Phenotypic Detection of Carbapenem-Resistant Gram-Negative Bacilli from a Clinical Specimen in Sidama, Ethiopia: A Cross-Sectional Study
Received 9 November 2020
Accepted for publication 13 January 2021
Published 2 February 2021 Volume 2021:14 Pages 369—380
Checked for plagiarism Yes
Review by Single anonymous peer review
Peer reviewer comments 3
Editor who approved publication: Professor Suresh Antony
Tsegaye Alemayehu,1 Solomon Asnake,1 Bereket Tadesse,2 Elshaday Azerefegn,2 Enkosilassie Mitiku,2 Asnakech Agegnehu,2 Netsanet Nigussie,2 Techilo H/Mariam,2 Moges Desta1
1Hawassa University College of Medicine and Health Science, School of Medical Laboratory Science, Hawassa, Ethiopia; 2Hawassa University Comprehensive Specialized Hospital Microbiology Laboratory, Hawassa, Ethiopia
Correspondence: Tsegaye Alemayehu
Hawassa University College of Medicine and Health Science, School of Medical Laboratory Science, P.O. Box 1560, Hawassa, Sidama, Ethiopia
Background: Carbapenem-resistant gram-negative bacteria are an emergent source of both community-acquired and healthcare-associated infection that poses a substantial hazard to public health. This study aimed to conclude the magnitude of carbapenem resistance gram-negative bacteria from a clinical specimen at Hawassa University Comprehensive Specialized Hospital.
Methods: A hospital-based cross-sectional study was accompanied from February 13 to June 7, 2020, in which consecutive patients with 103 gram-negative bacteria were encompassed. The isolates included were 54 urine, 17 blood, 17 pusses, 4 cerebrospinal fluid (CSF), 3 aspirates, 3 effusions, 2 stools, 2 ear discharges, and 1 nasal swab. A semi-structured questionnaire was used to gather socio-demographic data from the attendant and clinical data from the patient’s chart. Patients admitted in any wards and visited outpatients department were included for the study if gram-negative bacteria was identified for those who accepted the consent. A routine manual culture, Gram’s staining and biochemical tests used to identify the bacteria. Antibiotic susceptibility was determined for twelve antibiotics including cotrimoxazole, ceftazidime, meropenem, gentamycin, chloramphenicol, ampicillin, ciprofloxacin, cefotaxime, cefuroxime, nitrofurantoin, piperacillin-tazobactam, and amikacin using the Kirby-Bauer disc diffusion method. Modified carbapenem inactivation (mCIM) method was used to determine carbapenem resistance using meropenem disk as per the recommendation of Clinical and Laboratory Standards Institute guideline. Statistical package for social science software version 21 was used for data entry and analysis. The odds ratio at 95% confidence interval (CI) and p-value < 0.05 were taken as a statistically significant association.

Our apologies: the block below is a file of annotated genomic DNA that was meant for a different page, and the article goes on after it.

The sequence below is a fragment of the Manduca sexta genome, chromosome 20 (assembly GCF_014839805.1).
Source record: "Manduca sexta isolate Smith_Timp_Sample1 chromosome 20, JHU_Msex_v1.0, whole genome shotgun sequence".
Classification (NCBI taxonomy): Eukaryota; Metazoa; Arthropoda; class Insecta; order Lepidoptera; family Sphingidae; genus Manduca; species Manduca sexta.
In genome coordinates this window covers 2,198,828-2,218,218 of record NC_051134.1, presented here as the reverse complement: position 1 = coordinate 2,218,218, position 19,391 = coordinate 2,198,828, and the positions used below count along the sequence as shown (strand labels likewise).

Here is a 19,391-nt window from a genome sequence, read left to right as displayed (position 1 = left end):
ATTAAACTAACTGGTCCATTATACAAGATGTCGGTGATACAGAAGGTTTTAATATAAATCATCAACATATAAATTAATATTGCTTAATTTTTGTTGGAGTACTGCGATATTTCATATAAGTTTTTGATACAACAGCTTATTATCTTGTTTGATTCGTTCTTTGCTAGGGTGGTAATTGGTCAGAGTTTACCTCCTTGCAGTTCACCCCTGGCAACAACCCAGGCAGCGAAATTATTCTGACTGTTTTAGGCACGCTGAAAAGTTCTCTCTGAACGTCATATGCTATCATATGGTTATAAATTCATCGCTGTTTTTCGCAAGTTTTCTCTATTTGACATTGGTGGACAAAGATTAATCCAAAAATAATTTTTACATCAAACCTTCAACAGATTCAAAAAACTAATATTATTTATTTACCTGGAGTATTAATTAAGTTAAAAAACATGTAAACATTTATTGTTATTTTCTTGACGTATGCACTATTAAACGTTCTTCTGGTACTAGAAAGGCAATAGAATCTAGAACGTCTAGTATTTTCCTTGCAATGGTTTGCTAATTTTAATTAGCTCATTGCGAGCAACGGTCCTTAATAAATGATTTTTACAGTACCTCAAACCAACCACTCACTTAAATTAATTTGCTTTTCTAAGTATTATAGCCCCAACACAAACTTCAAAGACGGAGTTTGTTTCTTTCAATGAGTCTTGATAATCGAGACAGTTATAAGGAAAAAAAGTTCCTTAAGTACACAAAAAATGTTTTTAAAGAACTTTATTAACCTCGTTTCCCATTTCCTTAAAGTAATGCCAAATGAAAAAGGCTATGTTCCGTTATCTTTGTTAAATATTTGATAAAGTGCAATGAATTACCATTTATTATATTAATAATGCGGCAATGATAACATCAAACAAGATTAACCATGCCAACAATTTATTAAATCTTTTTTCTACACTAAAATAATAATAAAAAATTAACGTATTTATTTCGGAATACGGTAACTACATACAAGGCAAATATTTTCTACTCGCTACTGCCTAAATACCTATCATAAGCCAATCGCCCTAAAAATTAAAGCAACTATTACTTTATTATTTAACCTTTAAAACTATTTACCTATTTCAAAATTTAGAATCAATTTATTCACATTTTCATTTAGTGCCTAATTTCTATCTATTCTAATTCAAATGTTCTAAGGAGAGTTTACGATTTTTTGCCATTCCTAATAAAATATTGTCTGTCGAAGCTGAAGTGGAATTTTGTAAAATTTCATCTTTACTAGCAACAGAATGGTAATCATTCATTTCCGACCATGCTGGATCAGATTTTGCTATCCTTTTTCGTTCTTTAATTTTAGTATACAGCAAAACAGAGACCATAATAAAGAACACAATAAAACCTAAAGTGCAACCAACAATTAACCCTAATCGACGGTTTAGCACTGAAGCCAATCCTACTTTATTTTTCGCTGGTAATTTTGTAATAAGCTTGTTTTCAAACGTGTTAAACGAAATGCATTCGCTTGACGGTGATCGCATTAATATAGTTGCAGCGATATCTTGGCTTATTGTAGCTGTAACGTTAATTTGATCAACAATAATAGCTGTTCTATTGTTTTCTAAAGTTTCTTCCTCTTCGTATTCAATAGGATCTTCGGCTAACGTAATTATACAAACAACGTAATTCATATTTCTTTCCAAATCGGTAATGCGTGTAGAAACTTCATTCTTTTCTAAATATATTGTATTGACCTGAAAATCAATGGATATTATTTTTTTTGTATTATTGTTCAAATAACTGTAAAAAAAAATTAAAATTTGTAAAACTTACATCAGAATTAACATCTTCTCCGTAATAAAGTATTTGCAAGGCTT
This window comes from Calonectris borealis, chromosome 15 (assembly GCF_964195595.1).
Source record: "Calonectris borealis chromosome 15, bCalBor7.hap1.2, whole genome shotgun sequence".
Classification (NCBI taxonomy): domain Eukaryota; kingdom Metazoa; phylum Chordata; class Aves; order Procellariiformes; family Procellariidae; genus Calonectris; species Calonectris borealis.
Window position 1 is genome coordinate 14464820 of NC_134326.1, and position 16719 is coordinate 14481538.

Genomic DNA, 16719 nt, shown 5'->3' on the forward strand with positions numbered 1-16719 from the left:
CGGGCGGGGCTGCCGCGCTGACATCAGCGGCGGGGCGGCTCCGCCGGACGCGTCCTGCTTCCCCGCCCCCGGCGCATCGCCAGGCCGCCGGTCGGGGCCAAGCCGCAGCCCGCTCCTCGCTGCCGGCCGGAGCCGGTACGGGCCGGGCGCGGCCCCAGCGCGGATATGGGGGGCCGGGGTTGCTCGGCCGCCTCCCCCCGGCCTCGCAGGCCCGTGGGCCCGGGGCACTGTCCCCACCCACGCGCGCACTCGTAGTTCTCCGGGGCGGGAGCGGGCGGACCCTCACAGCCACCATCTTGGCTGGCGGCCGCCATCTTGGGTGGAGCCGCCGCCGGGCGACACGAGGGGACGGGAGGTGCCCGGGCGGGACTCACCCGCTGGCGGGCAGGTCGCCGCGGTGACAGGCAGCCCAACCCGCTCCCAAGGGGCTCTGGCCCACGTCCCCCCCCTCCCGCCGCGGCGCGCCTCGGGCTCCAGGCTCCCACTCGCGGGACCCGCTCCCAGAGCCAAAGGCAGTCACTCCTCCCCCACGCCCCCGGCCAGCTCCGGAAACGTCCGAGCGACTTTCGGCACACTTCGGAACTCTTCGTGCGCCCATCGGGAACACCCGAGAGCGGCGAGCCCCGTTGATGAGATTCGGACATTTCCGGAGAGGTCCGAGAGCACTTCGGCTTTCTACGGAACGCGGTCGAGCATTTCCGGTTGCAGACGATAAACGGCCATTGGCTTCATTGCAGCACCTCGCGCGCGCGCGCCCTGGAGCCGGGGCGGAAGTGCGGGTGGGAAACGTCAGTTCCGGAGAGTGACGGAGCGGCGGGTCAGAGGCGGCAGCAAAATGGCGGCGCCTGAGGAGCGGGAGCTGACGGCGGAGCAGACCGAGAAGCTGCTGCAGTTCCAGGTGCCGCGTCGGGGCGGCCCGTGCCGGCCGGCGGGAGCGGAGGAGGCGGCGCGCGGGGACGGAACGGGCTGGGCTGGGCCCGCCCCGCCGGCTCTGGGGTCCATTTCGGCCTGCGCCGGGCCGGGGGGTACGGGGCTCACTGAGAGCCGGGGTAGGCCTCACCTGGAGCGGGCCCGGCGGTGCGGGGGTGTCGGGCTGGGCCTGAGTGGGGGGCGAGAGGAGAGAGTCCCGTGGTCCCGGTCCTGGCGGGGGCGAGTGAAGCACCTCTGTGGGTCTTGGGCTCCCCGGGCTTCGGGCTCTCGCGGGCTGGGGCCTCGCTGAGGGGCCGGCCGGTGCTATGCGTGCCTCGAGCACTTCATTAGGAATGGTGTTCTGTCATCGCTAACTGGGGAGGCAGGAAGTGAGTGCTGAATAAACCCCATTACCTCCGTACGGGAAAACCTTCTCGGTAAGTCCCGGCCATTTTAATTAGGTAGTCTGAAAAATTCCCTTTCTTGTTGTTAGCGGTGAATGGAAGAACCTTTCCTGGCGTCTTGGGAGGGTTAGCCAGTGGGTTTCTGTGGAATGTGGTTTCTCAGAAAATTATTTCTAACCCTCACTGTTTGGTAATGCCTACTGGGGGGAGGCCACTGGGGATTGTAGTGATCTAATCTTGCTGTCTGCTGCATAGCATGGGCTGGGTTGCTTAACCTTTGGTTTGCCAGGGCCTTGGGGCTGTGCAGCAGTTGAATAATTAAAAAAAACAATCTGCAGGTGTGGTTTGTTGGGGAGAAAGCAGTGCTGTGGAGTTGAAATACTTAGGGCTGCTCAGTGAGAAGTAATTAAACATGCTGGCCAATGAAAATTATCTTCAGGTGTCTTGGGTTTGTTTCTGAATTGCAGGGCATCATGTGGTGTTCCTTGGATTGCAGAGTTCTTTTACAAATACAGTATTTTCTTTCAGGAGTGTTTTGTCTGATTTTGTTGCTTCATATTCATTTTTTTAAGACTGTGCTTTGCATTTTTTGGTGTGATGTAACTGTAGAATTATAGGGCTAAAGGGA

Results: Generally, 111 gram-negative bacteria were identified from 103 patients. Of 111 isolates, thirteen isolates (nine resistance and four intermediates) were identified in disk diffusion testing for meropenem. Of this, 10 isolates were carbapenemases producer with the overall rates of 9% in the Modified carbapenem inactivation method (mCIM). Pseudomonas spp. 3 (30.0%), E. coli, K. pneumonia, Acinetobacter spp. each two (20.0%), and K. oxytoca 1 (10.0%) were identified as carbapenemases positive. The rates of the multidrug, extensive, pan drug were 86.5, 43.3, and 1.8, respectively. Ampicillin 94 (97.9%), followed by cefuroxime 52 (91.2%), cefotaxime 94 (88.7%), cotrimoxazole 58 (88.1%), ceftazidime 40 (83.3%), ciprofloxacin 47 (77.1%), nitrofurantoin 35 (70.0%), gentamycin 71 (65.7%), with high level of resistance. However, piperacillin-tazobactam 41 (48.8%), chloramphenicol 25 (47.2%), meropenem 13 (11.7%), and amikacin 9 (8.5%) were with low rates of resistance. In this study, there were no variables statically associated with carbapenem resistance that is p > 0.05.
Conclusion: Our study showed that carbapenem-resistant gram-negative bacilli are 9% in the study area. Our finding signposts that ampicillin, cefuroxime, cefotaxime, cotrimoxazole, ceftazidime, ciprofloxacin, nitrofurantoin, and gentamycin with a high rate of resistance > 50%. However, piperacillin-tazobactam, chloramphenicol, meropenem, and amikacin were at low rates of resistance. Therefore, a measure should be taken to contain carbapenem resistance gram-negative bacteria in the study area. Further, study with better method needs to be conducted to conclude the real scenario of carbapenem resistance.
Keywords: phenotypic, carbapenem resistance, gram-negative bacilli, clinical specimen, Hawassa, Ethiopia
Carbapenem-resistant gram-negative bacteria (CR-GNB) are an evolving cause of both community-acquired and healthcare-associated infection (HCAI) that pose a significant threat to public health.1 Carbapenem is bactericidal β-lactam antimicrobials with demonstrated efﬁcacy in severe infections caused by extended-spectrum β-lactamase (ESBL) producing bacteria.2 Drugs like meropenem, ertapenem, and imipenem are used to treat most of the infections affected by multidrug-resistant bacteria and can be castoff for the screening of carbapenem resistance in the bacteriology laboratory.3 Carbapenem resistance can be intrinsic or acquired by mutation or gene acquisition via horizontal gene transfer.4